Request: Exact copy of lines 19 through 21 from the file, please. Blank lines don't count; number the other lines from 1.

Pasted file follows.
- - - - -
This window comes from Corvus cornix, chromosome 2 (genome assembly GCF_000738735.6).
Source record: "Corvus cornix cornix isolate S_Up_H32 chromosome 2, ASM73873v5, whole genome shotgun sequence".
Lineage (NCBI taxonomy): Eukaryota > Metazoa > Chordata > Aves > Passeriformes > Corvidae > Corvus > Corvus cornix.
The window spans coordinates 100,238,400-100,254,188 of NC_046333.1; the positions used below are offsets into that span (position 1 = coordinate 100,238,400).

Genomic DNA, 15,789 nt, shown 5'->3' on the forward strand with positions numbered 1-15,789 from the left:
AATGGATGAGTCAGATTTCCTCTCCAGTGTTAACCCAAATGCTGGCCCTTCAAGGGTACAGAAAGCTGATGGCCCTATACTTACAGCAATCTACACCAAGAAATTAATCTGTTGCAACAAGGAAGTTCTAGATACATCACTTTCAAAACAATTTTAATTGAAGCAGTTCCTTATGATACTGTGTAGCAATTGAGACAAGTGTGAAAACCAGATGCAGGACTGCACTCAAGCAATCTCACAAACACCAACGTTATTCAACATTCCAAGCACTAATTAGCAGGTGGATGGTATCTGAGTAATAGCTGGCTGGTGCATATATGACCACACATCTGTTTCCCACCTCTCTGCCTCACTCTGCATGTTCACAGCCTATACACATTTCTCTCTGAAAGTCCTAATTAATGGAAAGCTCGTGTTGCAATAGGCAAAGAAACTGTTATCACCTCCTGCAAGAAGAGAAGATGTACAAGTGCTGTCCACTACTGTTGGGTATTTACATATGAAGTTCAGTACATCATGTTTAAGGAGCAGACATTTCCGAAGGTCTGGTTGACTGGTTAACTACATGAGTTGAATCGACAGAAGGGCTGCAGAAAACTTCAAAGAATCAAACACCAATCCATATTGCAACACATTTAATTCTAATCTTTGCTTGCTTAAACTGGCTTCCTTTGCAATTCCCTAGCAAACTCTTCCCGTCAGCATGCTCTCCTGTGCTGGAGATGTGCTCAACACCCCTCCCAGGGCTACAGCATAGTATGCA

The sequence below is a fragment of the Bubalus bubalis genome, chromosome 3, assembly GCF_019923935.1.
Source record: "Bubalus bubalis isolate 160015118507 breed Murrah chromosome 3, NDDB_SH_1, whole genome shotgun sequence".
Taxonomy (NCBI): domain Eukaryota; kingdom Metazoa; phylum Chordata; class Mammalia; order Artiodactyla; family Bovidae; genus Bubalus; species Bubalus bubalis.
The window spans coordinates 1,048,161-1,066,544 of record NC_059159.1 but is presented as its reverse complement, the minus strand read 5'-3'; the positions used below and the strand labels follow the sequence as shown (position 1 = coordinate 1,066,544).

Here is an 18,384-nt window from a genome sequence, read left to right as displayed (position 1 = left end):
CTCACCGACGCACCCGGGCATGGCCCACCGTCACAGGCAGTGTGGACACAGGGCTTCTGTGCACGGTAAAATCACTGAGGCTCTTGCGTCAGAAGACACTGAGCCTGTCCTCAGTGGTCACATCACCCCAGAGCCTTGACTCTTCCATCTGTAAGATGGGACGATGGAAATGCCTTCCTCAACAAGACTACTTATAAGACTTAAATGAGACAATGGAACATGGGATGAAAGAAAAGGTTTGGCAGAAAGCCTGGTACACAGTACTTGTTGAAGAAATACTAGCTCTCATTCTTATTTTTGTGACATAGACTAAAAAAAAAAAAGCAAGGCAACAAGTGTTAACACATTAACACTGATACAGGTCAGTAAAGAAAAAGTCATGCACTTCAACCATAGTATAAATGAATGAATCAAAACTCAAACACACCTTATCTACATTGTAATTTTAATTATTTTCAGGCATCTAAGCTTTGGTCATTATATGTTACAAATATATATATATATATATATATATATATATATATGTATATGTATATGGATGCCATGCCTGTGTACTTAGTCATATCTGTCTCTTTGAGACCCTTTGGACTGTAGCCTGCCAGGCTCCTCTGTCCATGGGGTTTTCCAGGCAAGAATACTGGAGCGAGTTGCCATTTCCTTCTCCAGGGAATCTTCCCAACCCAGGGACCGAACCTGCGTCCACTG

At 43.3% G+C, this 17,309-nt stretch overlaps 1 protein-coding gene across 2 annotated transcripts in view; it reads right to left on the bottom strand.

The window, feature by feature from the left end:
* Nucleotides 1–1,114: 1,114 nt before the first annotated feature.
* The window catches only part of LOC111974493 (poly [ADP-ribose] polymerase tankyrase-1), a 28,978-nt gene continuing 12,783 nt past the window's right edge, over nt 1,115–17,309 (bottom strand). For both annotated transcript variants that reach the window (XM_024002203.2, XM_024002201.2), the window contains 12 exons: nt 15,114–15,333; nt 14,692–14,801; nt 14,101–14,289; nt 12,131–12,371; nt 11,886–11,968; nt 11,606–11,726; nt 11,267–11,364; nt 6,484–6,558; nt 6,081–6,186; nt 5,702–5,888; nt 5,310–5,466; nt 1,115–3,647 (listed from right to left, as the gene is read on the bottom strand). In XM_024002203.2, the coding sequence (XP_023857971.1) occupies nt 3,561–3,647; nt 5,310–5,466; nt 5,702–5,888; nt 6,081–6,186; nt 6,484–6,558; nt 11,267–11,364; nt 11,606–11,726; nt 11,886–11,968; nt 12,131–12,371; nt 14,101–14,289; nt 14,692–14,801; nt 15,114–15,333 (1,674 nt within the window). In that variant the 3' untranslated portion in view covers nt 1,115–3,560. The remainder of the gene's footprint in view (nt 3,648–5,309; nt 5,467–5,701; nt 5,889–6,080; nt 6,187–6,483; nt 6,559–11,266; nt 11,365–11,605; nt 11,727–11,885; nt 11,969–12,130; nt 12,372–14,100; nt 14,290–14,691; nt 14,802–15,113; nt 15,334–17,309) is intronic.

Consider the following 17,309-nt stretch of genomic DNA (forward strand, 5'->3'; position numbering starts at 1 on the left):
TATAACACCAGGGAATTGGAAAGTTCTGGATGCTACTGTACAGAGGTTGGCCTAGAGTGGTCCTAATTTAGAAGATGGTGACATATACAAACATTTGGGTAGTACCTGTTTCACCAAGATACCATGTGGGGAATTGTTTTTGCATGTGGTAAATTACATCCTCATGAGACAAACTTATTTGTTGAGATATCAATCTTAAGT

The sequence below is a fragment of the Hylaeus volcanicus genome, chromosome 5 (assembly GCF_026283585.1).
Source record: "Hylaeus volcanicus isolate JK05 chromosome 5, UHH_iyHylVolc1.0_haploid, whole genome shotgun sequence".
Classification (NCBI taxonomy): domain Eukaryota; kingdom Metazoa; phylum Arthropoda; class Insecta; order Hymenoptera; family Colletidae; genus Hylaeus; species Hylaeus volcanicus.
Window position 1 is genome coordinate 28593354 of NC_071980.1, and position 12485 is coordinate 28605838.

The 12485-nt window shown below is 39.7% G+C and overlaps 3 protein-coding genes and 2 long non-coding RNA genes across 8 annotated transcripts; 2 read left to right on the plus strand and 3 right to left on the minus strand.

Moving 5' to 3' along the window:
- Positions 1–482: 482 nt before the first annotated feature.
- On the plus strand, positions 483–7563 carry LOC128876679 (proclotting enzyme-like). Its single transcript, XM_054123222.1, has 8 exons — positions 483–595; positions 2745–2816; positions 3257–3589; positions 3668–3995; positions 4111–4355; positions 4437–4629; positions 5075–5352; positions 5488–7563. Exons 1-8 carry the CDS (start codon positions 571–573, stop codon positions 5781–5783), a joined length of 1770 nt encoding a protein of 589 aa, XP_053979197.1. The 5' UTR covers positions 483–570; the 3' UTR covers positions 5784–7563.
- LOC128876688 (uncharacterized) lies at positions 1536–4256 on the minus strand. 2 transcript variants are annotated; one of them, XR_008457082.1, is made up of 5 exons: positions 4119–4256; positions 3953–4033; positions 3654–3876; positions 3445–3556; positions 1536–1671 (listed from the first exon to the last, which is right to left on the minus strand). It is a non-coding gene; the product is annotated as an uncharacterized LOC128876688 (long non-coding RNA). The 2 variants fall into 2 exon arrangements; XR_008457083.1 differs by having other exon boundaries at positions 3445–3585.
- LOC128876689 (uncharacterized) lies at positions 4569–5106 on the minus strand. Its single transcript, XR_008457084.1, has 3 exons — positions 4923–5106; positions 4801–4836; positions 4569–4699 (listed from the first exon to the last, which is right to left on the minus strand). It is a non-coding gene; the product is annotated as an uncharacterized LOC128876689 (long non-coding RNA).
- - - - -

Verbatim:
The sequence below is a fragment of the Hylaeus volcanicus genome, chromosome 5 (assembly GCF_026283585.1).
Source record: "Hylaeus volcanicus isolate JK05 chromosome 5, UHH_iyHylVolc1.0_haploid, whole genome shotgun sequence".
Classification (NCBI taxonomy): domain Eukaryota; kingdom Metazoa; phylum Arthropoda; class Insecta; order Hymenoptera; family Colletidae; genus Hylaeus; species Hylaeus volcanicus.